In the first paper, Mengesha considers the interpretations and subsequent actions of key stakeholder groups towards open source software (OSS) during the implementation of an OSS-based IS in a public sector organization in Ethiopia.
In the second paper, Emmanuel and N report on a study study conducted to design a mobile user interface for users in a rural community in South Africa, drawing on user-centred design methods.
In the third paper, Ngugi, Pelowski and Ogembo review key factors that have led to the phenomenal growth in mobile cash in Kenya.
In the fourth paper, Nyella and Mndeme examine the dialectic power relations between actors involved in Health Information Systems integration that result from the asymmetric ownership and control of resources and rules.
In the fifth paper, Terry and Gomez provide a qualitative analysis of the benefits of ICT and the barriers facing women to fully realize those benefits drawing on data from a large study of public access venues in 25 developing countries globally.
In the sixth paper, Lwoga takes a qualitative approach to look at public access ICTs (telecenters and rural radio) in Tanzania relevant to poor farmers. She assesses their knowledge and information services that focus on supporting farming activities of small-scale farmers, use of telecenters and barriers faced by telecenters in their knowledge and information services.
In the last paper, Foster and Heeks examine the current state of knowledge on ICT micro-enterprise in developing countries and provide guidance for future research.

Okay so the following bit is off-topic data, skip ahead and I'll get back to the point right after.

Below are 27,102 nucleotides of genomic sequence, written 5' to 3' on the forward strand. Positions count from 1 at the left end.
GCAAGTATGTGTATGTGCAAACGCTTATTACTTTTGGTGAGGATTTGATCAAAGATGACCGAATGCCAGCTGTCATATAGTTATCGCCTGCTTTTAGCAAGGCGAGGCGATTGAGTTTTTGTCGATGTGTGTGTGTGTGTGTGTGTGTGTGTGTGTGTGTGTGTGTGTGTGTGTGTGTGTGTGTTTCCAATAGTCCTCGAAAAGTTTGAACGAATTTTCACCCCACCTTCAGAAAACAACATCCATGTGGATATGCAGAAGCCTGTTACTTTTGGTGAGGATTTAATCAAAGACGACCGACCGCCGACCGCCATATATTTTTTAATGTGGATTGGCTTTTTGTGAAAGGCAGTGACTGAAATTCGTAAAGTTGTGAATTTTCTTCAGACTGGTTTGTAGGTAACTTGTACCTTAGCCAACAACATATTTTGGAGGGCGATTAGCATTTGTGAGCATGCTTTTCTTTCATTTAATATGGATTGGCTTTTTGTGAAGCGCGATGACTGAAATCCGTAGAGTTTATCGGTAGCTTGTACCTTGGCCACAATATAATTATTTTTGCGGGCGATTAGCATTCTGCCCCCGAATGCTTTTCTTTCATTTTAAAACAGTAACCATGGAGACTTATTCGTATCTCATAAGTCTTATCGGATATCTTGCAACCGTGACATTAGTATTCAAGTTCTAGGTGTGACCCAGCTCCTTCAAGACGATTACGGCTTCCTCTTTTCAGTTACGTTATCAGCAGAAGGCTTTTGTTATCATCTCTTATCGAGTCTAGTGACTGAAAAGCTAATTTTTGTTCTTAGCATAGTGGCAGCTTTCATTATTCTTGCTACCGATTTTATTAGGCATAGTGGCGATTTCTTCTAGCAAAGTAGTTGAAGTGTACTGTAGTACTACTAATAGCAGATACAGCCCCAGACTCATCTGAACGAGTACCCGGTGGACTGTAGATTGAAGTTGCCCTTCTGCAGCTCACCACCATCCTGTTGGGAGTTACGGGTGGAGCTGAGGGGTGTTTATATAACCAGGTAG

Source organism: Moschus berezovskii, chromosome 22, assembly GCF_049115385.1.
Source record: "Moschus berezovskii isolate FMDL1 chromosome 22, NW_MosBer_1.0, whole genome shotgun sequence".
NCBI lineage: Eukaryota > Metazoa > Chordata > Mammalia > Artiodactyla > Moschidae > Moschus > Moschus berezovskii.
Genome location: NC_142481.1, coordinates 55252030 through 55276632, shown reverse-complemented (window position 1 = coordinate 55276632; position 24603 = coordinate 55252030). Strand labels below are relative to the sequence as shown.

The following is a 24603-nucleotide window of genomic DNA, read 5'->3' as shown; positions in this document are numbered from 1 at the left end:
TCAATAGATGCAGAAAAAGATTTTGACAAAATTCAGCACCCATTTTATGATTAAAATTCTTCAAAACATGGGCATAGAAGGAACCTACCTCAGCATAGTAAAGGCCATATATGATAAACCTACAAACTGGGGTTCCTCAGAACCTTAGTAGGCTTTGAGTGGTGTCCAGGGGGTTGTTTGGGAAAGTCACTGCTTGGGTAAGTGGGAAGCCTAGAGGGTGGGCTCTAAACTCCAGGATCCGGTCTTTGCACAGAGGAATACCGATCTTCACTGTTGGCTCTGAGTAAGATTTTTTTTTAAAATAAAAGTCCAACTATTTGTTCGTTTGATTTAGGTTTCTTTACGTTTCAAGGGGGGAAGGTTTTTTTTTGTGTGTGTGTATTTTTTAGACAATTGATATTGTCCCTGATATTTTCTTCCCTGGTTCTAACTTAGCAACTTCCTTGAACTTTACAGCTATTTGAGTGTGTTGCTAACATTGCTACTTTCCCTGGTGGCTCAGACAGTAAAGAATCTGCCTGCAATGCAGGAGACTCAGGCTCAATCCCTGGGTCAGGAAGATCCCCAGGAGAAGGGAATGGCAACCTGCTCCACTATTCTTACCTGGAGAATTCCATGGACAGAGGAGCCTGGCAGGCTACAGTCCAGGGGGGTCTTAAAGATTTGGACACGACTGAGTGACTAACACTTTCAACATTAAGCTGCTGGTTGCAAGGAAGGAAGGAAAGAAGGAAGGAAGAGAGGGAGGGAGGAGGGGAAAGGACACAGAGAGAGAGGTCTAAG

In this regular volume of EJISDC we present eight papers.
In the first paper, Ellahi and Manarvi explore conditions underlying the acceptance of computer-based information systems by police officers in Pakistan.
In the second paper, Abukhzam and Lee investigate the factors determining bank staff attitude towards the adoption of e-banking systems in Libya, where there is considerable employee resistance to the adoption of new technology.
In the third paper, Sife, Kiondo and Lyimo-Macha document the contributions that mobile phones can bring to rural livelihoods thereby alleviating poverty, with a case study of the situation in Tanzania.
In the fourth paper, Li and Rao explore the role that Twitter can play as a rapid response news service, focusing on the immediate aftermath of the 2008 earthquake in Sichuan, China.
In the fifth paper, Mensah, Duncan and Annku explore the role of land information systems in managing challenges associated with speculative developments on land set aside for development.